Most reactions are overreactions. Here we look at dampening our response function.

When people injured you, ask yourself what good or harm they thought would come of it. If you understand that, you'll feel sympathy rather than outrage or anger. Your sense of good and evil may be the same as them, in which case you have to excuse them; or if it isn't, they're misguided, and deserve your compassion. Is that so hard?

Marcus Aurelius

It so happens that the rational and the irrational are different for different persons, precisely as good and evil, and the profitable and the unprofitable are different for different persons.


Never blame on conspiracy what can be explained by incompetence


What these three quotes are trying to tell us is that most of the time, when we feel slighted in some way; when we think we have been offended or unjustly ignored; this was not done on purpose, but in ignorance.

Ignorance does not necessarily mean stupidity, or not knowing what there is to know in the world (although it could); it refers to ignorance of us.

That is, the offending party does not know what we are sensitive to, what we think or who we really are.

It could be ignorance of omission - they should know, but they simply haven't thought about it.

Either way, most of the time, people's intent is not to hurt or upset. They do it, but not intentionally.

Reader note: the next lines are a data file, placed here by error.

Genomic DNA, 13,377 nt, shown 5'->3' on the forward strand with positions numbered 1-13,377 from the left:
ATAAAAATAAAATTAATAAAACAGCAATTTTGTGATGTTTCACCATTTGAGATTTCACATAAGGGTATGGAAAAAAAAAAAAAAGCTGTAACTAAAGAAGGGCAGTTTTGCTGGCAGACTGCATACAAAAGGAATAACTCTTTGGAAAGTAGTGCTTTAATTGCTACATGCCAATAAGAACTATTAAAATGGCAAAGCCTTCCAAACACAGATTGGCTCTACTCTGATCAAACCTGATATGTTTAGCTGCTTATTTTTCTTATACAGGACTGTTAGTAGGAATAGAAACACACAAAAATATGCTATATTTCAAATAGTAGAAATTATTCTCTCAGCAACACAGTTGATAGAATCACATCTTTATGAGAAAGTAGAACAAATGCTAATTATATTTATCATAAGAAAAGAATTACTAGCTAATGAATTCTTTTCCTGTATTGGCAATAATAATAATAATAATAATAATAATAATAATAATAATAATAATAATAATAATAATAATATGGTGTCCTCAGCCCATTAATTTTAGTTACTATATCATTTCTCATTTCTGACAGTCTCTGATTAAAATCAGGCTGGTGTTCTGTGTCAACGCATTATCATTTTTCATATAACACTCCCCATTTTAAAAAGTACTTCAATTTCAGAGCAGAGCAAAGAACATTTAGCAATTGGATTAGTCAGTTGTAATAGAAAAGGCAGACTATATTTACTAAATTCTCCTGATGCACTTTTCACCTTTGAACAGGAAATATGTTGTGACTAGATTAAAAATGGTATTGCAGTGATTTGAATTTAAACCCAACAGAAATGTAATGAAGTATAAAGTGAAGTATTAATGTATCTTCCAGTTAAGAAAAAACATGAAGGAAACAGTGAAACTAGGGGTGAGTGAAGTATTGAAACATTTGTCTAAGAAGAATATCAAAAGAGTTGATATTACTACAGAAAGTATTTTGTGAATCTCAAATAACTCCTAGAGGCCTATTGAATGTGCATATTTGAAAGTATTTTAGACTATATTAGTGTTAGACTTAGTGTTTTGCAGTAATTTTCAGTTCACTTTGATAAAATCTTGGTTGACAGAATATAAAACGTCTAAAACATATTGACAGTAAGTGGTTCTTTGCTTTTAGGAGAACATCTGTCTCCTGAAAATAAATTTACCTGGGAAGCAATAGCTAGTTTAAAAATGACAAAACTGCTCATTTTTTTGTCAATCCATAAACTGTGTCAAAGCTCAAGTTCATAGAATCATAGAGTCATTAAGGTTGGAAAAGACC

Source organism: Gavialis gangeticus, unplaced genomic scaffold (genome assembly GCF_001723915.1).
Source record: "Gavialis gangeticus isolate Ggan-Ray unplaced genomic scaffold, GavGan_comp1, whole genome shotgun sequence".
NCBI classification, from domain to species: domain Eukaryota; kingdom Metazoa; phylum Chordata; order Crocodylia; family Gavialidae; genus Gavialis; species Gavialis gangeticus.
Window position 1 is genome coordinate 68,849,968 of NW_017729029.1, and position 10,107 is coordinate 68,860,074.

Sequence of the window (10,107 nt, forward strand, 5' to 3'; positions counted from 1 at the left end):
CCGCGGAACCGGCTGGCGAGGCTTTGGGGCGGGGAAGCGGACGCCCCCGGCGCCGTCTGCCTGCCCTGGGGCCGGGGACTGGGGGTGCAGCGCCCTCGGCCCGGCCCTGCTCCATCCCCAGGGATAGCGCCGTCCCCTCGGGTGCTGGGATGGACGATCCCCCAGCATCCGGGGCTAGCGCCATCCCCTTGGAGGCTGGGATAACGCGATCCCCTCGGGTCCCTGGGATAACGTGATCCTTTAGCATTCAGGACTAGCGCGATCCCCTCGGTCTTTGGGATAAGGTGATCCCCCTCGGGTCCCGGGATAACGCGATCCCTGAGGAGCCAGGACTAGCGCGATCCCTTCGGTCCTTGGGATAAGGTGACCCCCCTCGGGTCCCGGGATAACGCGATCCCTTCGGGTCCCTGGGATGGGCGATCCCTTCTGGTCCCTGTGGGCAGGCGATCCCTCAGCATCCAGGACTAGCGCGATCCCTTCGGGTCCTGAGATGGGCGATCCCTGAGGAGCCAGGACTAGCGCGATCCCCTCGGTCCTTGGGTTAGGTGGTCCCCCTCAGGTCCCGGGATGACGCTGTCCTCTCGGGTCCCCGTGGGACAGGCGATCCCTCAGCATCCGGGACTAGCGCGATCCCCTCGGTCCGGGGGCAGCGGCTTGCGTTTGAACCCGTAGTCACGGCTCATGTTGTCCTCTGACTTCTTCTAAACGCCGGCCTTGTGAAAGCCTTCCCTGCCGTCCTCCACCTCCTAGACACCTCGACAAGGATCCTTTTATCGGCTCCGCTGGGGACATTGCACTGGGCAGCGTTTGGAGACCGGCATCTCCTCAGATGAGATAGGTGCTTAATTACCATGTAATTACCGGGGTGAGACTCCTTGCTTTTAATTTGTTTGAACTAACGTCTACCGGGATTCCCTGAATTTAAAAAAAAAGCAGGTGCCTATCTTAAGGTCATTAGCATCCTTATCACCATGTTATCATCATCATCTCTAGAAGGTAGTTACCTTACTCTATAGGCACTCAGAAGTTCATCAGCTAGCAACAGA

Furthermore, we must consider that our framework isn't the only framework, and our assumptions aren't everyone's assumptions. We may think something was obviously going to cause upset; but someone else, if asked, may not have reached that conclusion.

Thus, what we see as obvious and logical, may not be to somebody else.

So ask yourself - when was the last one you set out to deliberately upset, hurt or annoy someone?

When was the last time you intentionally made an upsetting comment to hurt someone's feeling; or missed a deadline to intentionally disrupt colleagues workflows?

One would hope the answer is hardly ever or never; so, the next time your blood starts boiling at things that have made you suffer in some way, remember:

Things don't happen TO YOU; they just HAPPEN

This is vitally important, as a day framed where everyone is in some way out to get you will be a miserable day. Allowing our ego to dominate our thoughts, and allowing our judgemental self to determine our responses will result in anger and upset.

And who suffers most from this? You, of course. You, who will experience the most unpleasantness from these feelings; and you, who will overreact to others and damage relationships.

The cumulative impact of this mindset is massive.

Deciding to react emotionally, or dispassionately; to life's daily bump and grind of imaginary and perceived slights makes all the difference to how your daily life becomes.

Do you want to be someone who spends their day consumed with anger, full of frustration and despair? This will exhaust you, drain your energy and restrict you from being productive, and turn you into negative energy for everyone else.

Or, do you choose to be calm and serene in the face of life's daily adversities, big and small - knowing that nothing is personal, and most is innocent. You still don't like a flat tyre or a rude neighbour - but aren't they easier to deal with when you think they are but children, who know not what they do?

It is a binary mindset change, but an incredibly powerful one.

Think it through. Change your view. Change your life.

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